It Is Time For Climate Justice!!

For those who have been at the #COP26 they have seen colorful masks labelled ‘Feminist Climate Justice’ and I bet some of you outside COP26 you may have seen pictures on your timelines or local magazines.

The masks have become popular among many identifying as feminists, progressive governments officials and allies. Women and Gender Constituency deserve all the credit for this innovation of putting #FeministClimateJustice on the faces of climate justice activists, advocates and leaders  – literally.

Understanding the centrality of gender in achieving climate justice, this years conference of parties (COP) like the previous ones, dedicated 9th of November  to be ‘Gender Day’. Several  events are expected to be hosted on this day and several reports will be launched. Governments, private sectors, and mainstream organizations will claim and showcase their progress or results in mainstreaming gender in climate change processes and projects.

We, Pan-African feminists speaking out for Africa’s women and girls ahead of the UN Climate Change Conference (COP26), want unequivocally inclusive climate actions on the needs and priorities of Africa’s women and girls to ensure climate justice.

I will not be surprised when most of those ‘success stories’ shared today will be stereotypical, unstainable and disempowering initiatives. Initiatives which look at women, local communities, and indigenous people as homogeneous, passive and powerless groups waiting to be rescued by patriarchal colonial capitalists.

Whitewashed gender mainstreaming commitments won’t fix our broken economic system, won’t transform unequal gender relations, and won’t end climate crisis.  We know women are underrepresented in their national governance and in climate related portfolios. According to the most recent Inter-Parliamentary Union (IPU) data, ministerial portfolio held by women are 7.3% in environment, 3.8% agriculture, 3.7% STEM,  2.8% housing, 1.6% finance and planning and 1% transport. We know gender disaggregated data is outdated and not comparable; we know women have less rights to own, use and control over land; we know climate funding is not gender responsive – in fact we know finance targeted at climate action is almost non-existent. These facts and many other facts and stories that we know tells us one thing, that we need to prioritize and address systemic structural issues if we must attain both climate justice and gender equality. Thus, the need to adopt feminist climate justice agenda urgently and collectively.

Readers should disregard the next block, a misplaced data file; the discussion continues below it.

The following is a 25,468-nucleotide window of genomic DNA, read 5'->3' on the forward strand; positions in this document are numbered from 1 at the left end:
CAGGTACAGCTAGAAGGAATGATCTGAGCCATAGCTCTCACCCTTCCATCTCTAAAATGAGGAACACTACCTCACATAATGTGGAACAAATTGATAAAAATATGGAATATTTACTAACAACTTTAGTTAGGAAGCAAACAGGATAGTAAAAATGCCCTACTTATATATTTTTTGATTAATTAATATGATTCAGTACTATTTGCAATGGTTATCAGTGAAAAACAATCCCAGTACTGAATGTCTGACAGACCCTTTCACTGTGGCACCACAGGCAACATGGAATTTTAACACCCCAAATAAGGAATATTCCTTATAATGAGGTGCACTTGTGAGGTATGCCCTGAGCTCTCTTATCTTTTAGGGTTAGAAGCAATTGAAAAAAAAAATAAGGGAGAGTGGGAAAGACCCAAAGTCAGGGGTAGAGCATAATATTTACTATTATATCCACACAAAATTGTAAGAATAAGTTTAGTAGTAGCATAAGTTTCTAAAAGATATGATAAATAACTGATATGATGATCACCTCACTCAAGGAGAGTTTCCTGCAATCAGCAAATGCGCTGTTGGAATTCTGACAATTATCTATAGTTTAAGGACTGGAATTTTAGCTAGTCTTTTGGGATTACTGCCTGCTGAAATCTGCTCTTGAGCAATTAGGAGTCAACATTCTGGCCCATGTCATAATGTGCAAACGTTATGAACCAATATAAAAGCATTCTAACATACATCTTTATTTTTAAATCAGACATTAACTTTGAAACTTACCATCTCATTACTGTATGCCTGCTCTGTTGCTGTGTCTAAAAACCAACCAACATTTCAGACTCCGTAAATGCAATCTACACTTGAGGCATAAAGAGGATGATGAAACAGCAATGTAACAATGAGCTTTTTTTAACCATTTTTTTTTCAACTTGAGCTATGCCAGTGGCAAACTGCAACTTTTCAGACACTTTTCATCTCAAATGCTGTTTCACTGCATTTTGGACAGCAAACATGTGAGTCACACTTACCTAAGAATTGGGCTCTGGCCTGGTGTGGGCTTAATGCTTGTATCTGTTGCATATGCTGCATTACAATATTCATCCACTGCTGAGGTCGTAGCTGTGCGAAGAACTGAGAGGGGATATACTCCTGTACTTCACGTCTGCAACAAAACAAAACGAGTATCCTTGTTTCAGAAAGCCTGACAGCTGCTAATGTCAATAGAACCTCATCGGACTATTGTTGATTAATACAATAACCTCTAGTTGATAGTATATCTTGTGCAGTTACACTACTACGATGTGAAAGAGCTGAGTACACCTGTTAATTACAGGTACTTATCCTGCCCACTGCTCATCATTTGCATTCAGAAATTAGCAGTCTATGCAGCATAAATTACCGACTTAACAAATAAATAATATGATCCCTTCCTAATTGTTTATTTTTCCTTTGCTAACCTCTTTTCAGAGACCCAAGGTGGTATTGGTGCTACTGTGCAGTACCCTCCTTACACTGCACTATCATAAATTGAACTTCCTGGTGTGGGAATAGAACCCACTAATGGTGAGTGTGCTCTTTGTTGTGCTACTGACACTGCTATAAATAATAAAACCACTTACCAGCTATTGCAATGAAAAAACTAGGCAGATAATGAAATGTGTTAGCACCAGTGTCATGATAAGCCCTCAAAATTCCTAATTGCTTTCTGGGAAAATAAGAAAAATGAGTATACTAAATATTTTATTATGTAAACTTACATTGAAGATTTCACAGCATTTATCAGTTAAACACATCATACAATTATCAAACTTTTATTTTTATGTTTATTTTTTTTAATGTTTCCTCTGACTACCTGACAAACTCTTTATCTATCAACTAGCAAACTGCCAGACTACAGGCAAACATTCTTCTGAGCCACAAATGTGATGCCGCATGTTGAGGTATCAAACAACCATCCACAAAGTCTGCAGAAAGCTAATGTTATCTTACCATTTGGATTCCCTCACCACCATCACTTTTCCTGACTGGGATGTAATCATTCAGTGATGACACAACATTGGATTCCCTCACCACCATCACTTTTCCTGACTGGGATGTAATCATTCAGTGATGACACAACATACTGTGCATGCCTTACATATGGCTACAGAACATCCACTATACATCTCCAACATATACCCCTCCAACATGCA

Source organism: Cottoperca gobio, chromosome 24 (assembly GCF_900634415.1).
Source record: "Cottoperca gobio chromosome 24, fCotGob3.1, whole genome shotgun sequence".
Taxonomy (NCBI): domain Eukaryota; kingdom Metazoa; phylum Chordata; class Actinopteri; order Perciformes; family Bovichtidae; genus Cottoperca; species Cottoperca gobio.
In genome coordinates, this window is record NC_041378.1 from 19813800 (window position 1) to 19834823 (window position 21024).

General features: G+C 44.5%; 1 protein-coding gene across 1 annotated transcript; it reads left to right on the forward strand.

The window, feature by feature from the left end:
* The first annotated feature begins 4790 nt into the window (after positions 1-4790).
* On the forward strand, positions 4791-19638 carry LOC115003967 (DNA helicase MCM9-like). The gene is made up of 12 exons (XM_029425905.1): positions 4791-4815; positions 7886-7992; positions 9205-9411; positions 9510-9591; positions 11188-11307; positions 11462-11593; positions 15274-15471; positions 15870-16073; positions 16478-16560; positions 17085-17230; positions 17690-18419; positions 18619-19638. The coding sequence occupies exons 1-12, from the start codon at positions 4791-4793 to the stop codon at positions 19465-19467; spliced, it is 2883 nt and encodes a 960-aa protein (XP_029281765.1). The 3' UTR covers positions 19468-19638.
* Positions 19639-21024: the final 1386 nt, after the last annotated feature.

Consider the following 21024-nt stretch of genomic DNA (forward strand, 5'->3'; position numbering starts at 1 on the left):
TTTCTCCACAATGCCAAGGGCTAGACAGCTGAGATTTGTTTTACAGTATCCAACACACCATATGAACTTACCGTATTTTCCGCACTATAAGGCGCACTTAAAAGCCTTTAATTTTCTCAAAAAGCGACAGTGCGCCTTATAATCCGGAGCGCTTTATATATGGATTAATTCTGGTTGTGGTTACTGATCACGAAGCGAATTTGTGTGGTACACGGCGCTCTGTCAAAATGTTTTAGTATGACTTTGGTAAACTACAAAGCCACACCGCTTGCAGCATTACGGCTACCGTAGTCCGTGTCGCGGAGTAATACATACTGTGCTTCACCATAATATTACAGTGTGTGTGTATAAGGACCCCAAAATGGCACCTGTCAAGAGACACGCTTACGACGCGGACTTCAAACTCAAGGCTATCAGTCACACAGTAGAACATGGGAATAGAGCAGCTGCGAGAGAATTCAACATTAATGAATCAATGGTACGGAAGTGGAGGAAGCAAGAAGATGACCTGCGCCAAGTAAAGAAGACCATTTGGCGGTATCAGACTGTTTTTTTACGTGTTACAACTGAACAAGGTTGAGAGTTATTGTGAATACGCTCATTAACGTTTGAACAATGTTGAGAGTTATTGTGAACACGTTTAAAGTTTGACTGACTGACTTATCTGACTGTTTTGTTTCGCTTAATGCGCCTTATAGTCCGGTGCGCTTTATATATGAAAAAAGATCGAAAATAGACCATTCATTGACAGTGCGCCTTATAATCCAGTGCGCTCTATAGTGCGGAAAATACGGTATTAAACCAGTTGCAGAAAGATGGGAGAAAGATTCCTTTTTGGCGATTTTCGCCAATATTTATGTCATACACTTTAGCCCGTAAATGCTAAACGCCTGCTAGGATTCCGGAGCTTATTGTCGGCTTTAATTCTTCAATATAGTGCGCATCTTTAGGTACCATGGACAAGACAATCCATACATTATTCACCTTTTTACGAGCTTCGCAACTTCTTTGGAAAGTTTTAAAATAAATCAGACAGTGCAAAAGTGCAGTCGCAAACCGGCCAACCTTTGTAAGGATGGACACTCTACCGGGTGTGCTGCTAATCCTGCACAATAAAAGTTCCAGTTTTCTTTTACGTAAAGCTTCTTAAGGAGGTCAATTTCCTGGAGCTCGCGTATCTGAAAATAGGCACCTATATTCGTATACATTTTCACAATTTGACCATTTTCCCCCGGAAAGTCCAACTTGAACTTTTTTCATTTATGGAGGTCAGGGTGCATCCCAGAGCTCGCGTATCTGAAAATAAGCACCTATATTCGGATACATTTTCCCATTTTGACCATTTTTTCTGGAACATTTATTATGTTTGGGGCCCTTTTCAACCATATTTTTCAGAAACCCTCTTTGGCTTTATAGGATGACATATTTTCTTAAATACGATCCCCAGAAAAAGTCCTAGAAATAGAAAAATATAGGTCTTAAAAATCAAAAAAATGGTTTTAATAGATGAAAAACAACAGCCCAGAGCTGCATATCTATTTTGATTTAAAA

Gender just climate solutions are already in communities, with women, and girls in all their diversities  leading these solutions despite structural constrains. The gender just award ceremony on the 8th November 2021 was a testimony of rich and diverse innovative work done by women in communities across the world – from Guatemala to Kenya, India to Turkey. Sadly, climate finance architecture and mechanism are not designed to serve them. This need to be fixed. NOW!

Engagement, participation, and leadership of women in climate change policy processes and program is equally vital. While the 2021 gender composition report shows progress on participation, a lot of work needs to be done in attaining parity in leadership and decision-making spaces. It is notable progress that almost 35 African countries have appointed national gender focal persons, however, the remaining countries like my country Tanzania, and my host country Kenya needs to do so soon.

With gender focal person appointed, the tough work awaits – ensuring climate justice is feminist climate justice. In simpler terms, to use the words of Prof Farhana Sultana “Feminist climate justice engages with intersectionality to demonstrate how patriarchy compounds socio-ecological crisis. It avoids essentializing women or men into binary categories but looks at specificities of interlocking systems of oppression and exploitation. By offering a more complex view of gender, the varied risks, responsibilities, and rights can be accounted for”

In Africa, feminist climate justice is the much-needed vehicle that will promote and secure inclusive and sustainable development for people and the planet. The need and aspirations of African people to secure dignified life, free from colonial oppression and unsustainable extraction and plundering of natural resources, can only be attained when a transformative and system wide approach (feminist climate justice) is at the center of our analysis, planning, designing and execution of  development plans and climate actions.

It is my hope that this year’s Gender Day (9th November), will mark an important step towards feminist climate justice. In fact may this day next year, be called as such “Feminist Climate Justice Day’!

Mwanahamisi (Mishy) Singano is FEMNET’s Head of Programmes and coordinates the climate justice and natural resource governance strategic programming. She can be reach on email [email protected]  and twitter @MSalimu

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